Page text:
The Real Story: Writer/director John McNaughton was inspired by serial killer Henry Lee Lucas, who had an accomplice named Ottis Toole and a romantic relationship with Otis' young relative (his niece, Frieda Powell). However, the movie's killing spree is based more on Lucas' confessions than on actual fact. Lucas confessed to 600 murders, in part because the confessions led police to offer him improved conditions in jail. Most of his confessions were disproved, but Lucas was still convicted of 11 murders, including that of Powell, and spent the rest of his life in prison.
The Real Story: The movie is an exaggerated adaptation of a 1985 book by Canadian scientist Wade Davis, a nonfiction account of his experiences with zombification in Haiti. He stated that a powder of natural toxins could be used to place a victim into a death-like state, to be resuscitated in a hypnotic trance by a controlling "master." One notable case referenced was that of Clairvius Narcisse, who reportedly served as a zombie for two years in the 1960s. There remains a debate over the veracity of Davis's claims.
The Real Story: Reports of sightings of a large, unidentified winged creature -- dubbed the Mothman -- occurred in Point Pleasant, West Virginia for 13 months between 1966 and 1967. Then, on December 15, 1967, the Silver Bridge, connecting Point Pleasant to Ohio over the Ohio River, collapsed, killing 46 people.
The Real Story: In January 1998, married couple Tom and Eileen Lonergan disappeared off Australia’s Great Barrier Reef after a diving company accidentally left them behind in the water. It took two days -- when a bag containing a wallet and passports was found -- for the crew to realize that they'd left the couple behind. A search was conducted, but their bodies were never found. Belongings discovered weeks later showed no signs of the violent shark attack that the film suggests.
The Real Story: The film was inspired by Anneliese Michel, a 16-year-old German girl who, in 1968, began displaying symptoms of demonic possession. For years, she suffered paralysis, self-abuse, starvation and demonic visions until 1975, when two priests performed exorcisms of what was believed to be several demons over 10 months. During that time, Anneliese barely ate, and she died of starvation in July 1976. Her parents and the priests were tried and found guilty of manslaughter. They were sentenced to six months in jail.
The Real Story: Greg McLean originally wrote the script as fiction, but upon learning of two real-life Australian killers who attacked travellers, he edited the story to reflect the real cases –- namely, Bradley John Murdoch, who killed a British tourist and tried to abduct another in July 2001, and Ivan Milat, who picked up hitchhikers and took them into the woods to torture and kill them during the '90s. Both Murdoch and Milat were captured and sentenced to life in prison.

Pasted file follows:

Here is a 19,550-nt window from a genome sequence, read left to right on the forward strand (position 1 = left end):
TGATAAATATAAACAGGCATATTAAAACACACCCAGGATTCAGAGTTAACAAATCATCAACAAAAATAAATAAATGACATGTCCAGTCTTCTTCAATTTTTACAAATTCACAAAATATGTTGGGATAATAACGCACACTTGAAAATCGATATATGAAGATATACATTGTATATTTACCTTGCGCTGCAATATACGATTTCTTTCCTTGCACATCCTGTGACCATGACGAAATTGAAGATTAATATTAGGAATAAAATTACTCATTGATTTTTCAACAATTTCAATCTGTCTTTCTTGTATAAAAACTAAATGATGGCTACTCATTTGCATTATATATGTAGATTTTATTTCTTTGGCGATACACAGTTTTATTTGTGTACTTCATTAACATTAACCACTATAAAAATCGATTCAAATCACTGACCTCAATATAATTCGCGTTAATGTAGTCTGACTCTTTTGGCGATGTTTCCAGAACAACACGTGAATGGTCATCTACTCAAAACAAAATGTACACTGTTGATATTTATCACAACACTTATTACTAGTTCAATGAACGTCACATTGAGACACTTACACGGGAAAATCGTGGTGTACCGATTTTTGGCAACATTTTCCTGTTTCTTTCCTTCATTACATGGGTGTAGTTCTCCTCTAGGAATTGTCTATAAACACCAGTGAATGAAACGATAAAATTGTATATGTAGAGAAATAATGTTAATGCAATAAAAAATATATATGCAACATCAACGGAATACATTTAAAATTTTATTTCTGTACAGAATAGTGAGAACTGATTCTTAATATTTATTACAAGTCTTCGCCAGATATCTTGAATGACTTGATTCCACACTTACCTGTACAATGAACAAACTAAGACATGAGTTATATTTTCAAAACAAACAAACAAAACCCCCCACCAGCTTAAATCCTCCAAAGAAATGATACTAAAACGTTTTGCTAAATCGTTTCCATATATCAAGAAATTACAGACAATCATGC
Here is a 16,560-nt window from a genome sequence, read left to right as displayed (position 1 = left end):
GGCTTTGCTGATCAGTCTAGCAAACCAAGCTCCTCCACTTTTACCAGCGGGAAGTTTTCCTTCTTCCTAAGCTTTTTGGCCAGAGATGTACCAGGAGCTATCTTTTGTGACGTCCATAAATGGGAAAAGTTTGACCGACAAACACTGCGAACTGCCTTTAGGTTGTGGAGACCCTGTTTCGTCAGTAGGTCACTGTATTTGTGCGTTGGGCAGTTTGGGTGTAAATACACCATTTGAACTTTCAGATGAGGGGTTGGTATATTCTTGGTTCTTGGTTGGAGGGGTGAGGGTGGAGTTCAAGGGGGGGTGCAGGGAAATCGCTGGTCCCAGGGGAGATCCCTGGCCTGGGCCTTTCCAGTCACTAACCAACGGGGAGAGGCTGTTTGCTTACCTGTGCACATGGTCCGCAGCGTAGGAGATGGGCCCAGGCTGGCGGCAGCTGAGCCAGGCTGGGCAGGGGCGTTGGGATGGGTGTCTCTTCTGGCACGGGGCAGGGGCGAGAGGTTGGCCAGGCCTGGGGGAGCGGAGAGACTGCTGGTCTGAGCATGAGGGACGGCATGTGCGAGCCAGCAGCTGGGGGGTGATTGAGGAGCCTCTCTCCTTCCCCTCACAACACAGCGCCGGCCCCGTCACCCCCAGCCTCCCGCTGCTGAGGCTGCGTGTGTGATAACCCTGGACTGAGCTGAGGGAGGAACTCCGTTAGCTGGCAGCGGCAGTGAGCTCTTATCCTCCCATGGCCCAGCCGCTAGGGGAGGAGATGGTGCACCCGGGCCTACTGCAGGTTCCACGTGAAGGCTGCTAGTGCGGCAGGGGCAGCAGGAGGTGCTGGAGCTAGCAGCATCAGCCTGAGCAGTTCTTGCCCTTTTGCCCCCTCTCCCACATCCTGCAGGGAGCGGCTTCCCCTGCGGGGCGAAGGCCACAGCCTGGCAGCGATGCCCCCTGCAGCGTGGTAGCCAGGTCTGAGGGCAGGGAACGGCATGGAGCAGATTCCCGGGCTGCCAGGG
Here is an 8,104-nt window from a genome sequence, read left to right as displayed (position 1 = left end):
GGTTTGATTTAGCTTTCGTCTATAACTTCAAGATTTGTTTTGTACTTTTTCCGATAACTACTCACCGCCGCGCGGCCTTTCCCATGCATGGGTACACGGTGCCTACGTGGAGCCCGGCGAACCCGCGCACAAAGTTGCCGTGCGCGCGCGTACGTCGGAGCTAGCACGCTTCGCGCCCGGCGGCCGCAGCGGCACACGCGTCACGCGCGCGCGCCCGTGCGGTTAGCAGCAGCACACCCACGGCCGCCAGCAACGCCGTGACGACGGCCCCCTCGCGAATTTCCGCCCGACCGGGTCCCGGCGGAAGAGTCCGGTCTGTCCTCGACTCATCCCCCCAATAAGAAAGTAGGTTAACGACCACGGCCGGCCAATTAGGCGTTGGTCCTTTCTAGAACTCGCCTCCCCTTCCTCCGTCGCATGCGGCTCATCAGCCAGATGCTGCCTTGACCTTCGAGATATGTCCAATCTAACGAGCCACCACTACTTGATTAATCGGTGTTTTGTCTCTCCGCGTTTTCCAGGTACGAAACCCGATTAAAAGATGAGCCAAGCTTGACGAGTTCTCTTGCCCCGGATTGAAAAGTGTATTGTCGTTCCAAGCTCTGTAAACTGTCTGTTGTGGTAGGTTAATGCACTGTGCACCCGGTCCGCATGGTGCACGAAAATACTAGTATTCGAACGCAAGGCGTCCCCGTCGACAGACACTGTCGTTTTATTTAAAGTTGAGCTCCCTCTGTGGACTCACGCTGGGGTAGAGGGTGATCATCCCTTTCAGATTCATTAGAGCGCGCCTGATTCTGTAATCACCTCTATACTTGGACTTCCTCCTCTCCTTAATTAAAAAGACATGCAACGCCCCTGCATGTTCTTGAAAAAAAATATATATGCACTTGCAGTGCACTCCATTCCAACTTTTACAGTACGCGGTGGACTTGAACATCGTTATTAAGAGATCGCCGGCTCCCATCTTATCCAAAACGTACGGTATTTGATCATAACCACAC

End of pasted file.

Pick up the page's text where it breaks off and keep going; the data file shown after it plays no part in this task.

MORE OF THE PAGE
The Real Story: The movie is based on the legend of the Bell Witch, a tale that originated in Tennessee in the 1800s. It is believed by many to be a work of fiction, although the characters in the story were real. According to the tale, John Bell was poisoned by the ghost, and although the film's marketing declared that it is "validated by the State of Tennessee as the only case in US history where a spirit has caused the death of a human being," there is no such validation on record. Some claim that The Blair Witch Project was also influenced by the story.
The Real Story: The story is based on Gustave, a 20-foot-long crocodile living in Burundi that is believed to be the largest crocodile on record on the African continent. It is rumored to have killed 300 people, although that number is almost certainly inflated. High-profile attempts to capture Gustave have failed, and the creature, believed to be over 65 years old, still lives in the Ruzizi River area of Burundi.
The Real Story: Supposedly, the film is based on the "true story" of an Austrian couple who were murdered by three teenagers while vacationing in the Czech Republic, but no concrete evidence has emerged to prove this tale.
The Haunting in Connecticut (2009)
The Real Story: The film's inspiration was the Parker family, who moved to Connecticut in 1986 to be close to the specialists treating their 14-year-old son, Paul, for cancer. In the basement, where Paul slept, they discovered embalming equipment that implied that the house had been a funeral home. They reported encountering unexplained phenomena, like bloody floors, disembodied voices and shadowy figures. Paul became possessed by a force that caused him to attack his family. Eventually, an exorcism was performed to cleanse the house.